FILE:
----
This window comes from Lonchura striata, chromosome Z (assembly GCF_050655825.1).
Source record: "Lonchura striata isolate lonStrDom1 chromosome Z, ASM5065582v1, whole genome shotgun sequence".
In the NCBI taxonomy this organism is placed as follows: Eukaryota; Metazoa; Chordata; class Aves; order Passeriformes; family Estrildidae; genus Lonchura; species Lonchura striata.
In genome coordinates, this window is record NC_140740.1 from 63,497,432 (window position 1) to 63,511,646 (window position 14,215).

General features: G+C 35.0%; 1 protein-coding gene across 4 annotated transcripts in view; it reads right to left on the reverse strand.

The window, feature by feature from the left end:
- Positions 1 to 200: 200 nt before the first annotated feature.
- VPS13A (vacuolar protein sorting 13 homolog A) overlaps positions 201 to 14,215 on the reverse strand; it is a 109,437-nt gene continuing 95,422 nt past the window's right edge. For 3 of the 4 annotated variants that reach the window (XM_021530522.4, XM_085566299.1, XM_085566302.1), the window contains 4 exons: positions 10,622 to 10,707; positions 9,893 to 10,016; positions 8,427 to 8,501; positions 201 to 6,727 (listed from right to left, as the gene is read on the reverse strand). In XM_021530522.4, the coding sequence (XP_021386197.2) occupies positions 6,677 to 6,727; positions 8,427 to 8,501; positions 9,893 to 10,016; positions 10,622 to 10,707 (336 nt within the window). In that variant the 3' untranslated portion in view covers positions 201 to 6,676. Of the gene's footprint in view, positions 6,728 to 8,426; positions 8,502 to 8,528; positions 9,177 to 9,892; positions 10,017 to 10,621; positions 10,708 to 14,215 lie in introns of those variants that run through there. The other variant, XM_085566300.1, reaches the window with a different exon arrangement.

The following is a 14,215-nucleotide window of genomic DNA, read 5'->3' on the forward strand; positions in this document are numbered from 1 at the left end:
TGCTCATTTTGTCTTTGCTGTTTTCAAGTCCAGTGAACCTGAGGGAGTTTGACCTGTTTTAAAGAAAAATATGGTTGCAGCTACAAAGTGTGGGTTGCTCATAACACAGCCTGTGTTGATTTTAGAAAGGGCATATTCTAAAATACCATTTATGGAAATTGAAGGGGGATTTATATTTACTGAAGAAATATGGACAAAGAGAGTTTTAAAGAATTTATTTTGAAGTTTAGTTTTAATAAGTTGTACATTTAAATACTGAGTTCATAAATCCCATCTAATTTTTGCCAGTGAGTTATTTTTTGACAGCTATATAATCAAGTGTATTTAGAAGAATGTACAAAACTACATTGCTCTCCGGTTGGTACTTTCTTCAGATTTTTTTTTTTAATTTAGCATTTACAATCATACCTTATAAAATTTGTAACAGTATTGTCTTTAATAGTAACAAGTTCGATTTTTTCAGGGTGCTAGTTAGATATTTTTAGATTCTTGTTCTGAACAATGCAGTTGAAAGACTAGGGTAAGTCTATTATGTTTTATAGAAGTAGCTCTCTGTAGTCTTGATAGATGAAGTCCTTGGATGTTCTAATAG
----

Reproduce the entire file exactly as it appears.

This window comes from Lonchura striata, chromosome Z (assembly GCF_050655825.1).
Source record: "Lonchura striata isolate lonStrDom1 chromosome Z, ASM5065582v1, whole genome shotgun sequence".
In the NCBI taxonomy this organism is placed as follows: Eukaryota; Metazoa; Chordata; class Aves; order Passeriformes; family Estrildidae; genus Lonchura; species Lonchura striata.
In genome coordinates, this window is record NC_140740.1 from 63,497,432 (window position 1) to 63,511,646 (window position 14,215).

General features: G+C 35.0%; 1 protein-coding gene across 4 annotated transcripts in view; it reads right to left on the reverse strand.

The window, feature by feature from the left end:
- Positions 1 to 200: 200 nt before the first annotated feature.
- VPS13A (vacuolar protein sorting 13 homolog A) overlaps positions 201 to 14,215 on the reverse strand; it is a 109,437-nt gene continuing 95,422 nt past the window's right edge. For 3 of the 4 annotated variants that reach the window (XM_021530522.4, XM_085566299.1, XM_085566302.1), the window contains 4 exons: positions 10,622 to 10,707; positions 9,893 to 10,016; positions 8,427 to 8,501; positions 201 to 6,727 (listed from right to left, as the gene is read on the reverse strand). In XM_021530522.4, the coding sequence (XP_021386197.2) occupies positions 6,677 to 6,727; positions 8,427 to 8,501; positions 9,893 to 10,016; positions 10,622 to 10,707 (336 nt within the window). In that variant the 3' untranslated portion in view covers positions 201 to 6,676. Of the gene's footprint in view, positions 6,728 to 8,426; positions 8,502 to 8,528; positions 9,177 to 9,892; positions 10,017 to 10,621; positions 10,708 to 14,215 lie in introns of those variants that run through there. The other variant, XM_085566300.1, reaches the window with a different exon arrangement.

The following is a 14,215-nucleotide window of genomic DNA, read 5'->3' on the forward strand; positions in this document are numbered from 1 at the left end:
TGCTCATTTTGTCTTTGCTGTTTTCAAGTCCAGTGAACCTGAGGGAGTTTGACCTGTTTTAAAGAAAAATATGGTTGCAGCTACAAAGTGTGGGTTGCTCATAACACAGCCTGTGTTGATTTTAGAAAGGGCATATTCTAAAATACCATTTATGGAAATTGAAGGGGGATTTATATTTACTGAAGAAATATGGACAAAGAGAGTTTTAAAGAATTTATTTTGAAGTTTAGTTTTAATAAGTTGTACATTTAAATACTGAGTTCATAAATCCCATCTAATTTTTGCCAGTGAGTTATTTTTTGACAGCTATATAATCAAGTGTATTTAGAAGAATGTACAAAACTACATTGCTCTCCGGTTGGTACTTTCTTCAGATTTTTTTTTTTAATTTAGCATTTACAATCATACCTTATAAAATTTGTAACAGTATTGTCTTTAATAGTAACAAGTTCGATTTTTTCAGGGTGCTAGTTAGATATTTTTAGATTCTTGTTCTGAACAATGCAGTTGAAAGACTAGGGTAAGTCTATTATGTTTTATAGAAGTAGCTCTCTGTAGTCTTGATAGATGAAGTCCTTGGATGTTCTAATAG